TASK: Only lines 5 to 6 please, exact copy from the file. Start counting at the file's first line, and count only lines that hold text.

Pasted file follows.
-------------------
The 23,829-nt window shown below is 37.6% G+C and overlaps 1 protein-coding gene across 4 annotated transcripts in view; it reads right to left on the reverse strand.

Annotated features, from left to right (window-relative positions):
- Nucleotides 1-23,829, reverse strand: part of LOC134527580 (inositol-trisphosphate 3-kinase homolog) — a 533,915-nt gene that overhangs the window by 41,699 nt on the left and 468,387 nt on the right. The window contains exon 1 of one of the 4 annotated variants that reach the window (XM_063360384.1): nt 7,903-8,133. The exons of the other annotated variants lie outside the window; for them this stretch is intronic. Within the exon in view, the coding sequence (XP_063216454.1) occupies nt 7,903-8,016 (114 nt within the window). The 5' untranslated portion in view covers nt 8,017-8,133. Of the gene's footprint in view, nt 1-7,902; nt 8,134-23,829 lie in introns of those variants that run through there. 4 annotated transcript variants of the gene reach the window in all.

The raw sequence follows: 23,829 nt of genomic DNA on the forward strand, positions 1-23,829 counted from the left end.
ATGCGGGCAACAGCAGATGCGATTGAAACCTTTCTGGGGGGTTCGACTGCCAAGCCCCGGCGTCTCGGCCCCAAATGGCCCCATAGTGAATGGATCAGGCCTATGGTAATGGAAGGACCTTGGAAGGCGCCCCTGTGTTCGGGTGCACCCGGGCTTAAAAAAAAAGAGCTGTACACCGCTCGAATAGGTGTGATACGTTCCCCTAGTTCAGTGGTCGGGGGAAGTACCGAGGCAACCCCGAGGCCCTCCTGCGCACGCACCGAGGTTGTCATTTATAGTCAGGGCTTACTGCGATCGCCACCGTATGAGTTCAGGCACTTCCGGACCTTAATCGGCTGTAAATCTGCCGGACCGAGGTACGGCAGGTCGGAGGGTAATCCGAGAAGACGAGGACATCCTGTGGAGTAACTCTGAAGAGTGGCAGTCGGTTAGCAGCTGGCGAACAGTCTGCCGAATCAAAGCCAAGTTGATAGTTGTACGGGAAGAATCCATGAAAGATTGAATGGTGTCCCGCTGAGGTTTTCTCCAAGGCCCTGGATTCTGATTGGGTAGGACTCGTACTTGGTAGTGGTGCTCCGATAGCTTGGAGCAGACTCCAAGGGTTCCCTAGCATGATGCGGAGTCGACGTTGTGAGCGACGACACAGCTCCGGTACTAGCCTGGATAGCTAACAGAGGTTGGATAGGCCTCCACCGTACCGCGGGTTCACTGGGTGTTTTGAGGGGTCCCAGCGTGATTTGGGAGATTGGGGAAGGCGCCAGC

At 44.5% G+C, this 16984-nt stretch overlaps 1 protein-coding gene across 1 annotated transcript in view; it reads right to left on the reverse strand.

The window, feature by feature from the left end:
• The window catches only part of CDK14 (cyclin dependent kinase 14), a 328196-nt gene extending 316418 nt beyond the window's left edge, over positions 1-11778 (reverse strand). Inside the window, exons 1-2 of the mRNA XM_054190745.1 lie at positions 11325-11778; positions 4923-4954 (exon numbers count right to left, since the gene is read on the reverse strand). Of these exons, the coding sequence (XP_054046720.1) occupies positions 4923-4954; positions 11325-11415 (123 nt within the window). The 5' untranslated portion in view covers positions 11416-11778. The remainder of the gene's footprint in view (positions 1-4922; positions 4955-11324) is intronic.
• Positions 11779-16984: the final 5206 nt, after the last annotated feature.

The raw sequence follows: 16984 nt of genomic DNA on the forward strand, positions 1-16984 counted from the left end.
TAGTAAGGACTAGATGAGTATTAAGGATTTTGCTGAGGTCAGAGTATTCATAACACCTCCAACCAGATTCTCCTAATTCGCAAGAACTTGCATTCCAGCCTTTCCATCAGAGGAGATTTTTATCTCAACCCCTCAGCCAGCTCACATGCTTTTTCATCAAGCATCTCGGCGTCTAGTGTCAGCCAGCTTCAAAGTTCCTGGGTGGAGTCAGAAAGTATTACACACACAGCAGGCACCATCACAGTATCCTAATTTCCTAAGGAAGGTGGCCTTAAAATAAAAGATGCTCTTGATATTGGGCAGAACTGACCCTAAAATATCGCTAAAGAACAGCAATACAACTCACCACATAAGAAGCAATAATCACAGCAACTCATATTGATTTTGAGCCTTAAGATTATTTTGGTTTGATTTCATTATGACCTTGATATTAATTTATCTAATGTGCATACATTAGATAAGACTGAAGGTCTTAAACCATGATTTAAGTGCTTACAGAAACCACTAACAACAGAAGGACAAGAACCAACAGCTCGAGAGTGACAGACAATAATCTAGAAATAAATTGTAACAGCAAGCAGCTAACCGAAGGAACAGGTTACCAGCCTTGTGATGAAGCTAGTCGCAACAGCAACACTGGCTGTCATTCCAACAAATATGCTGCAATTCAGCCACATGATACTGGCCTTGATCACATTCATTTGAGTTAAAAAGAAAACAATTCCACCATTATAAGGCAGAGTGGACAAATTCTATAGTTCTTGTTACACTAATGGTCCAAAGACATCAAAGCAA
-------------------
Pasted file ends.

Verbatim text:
ATGCGGGCAACAGCAGATGCGATTGAAACCTTTCTGGGGGGTTCGACTGCCAAGCCCCGGCGTCTCGGCCCCAAATGGCCCCATAGTGAATGGATCAGGCCTATGGTAATGGAAGGACCTTGGAAGGCGCCCCTGTGTTCGGGTGCACCCGGGCTTAAAAAAAAAGAGCTGTACACCGCTCGAATAGGTGTGATACGTTCCCCTAGTTCAGTGGTCGGGGGAAGTACCGAGGCAACCCCGAGGCCCTCCTGCGCACGCACCGAGGTTGTCATTTATAGTCAGGGCTTACTGCGATCGCCACCGTATGAGTTCAGGCACTTCCGGACCTTAATCGGCTGTAAATCTGCCGGACCGAGGTACGGCAGGTCGGAGGGTAATCCGAGAAGACGAGGACATCCTGTGGAGTAACTCTGAAGAGTGGCAGTCGGTTAGCAGCTGGCGAACAGTCTGCCGAATCAAAGCCAAGTTGATAGTTGTACGGGAAGAATCCATGAAAGATTGAATGGTGTCCCGCTGAGGTTTTCTCCAAGGCCCTGGATTCTGATTGGGTAGGACTCGTACTTGGTAGTGGTGCTCCGATAGCTTGGAGCAGACTCCAAGGGTTCCCTAGCATGATGCGGAGTCGACGTTGTGAGCGACGACACAGCTCCGGTACTAGCCTGGATAGCTAACAGAGGTTGGATAGGCCTCCACCGTACCGCGGGTTCACTGGGTGTTTTGAGGGGTCCCAGCGTGATTTGGGAGATTGGGGAAGGCGCCAGC

At 44.5% G+C, this 16984-nt stretch overlaps 1 protein-coding gene across 1 annotated transcript in view; it reads right to left on the reverse strand.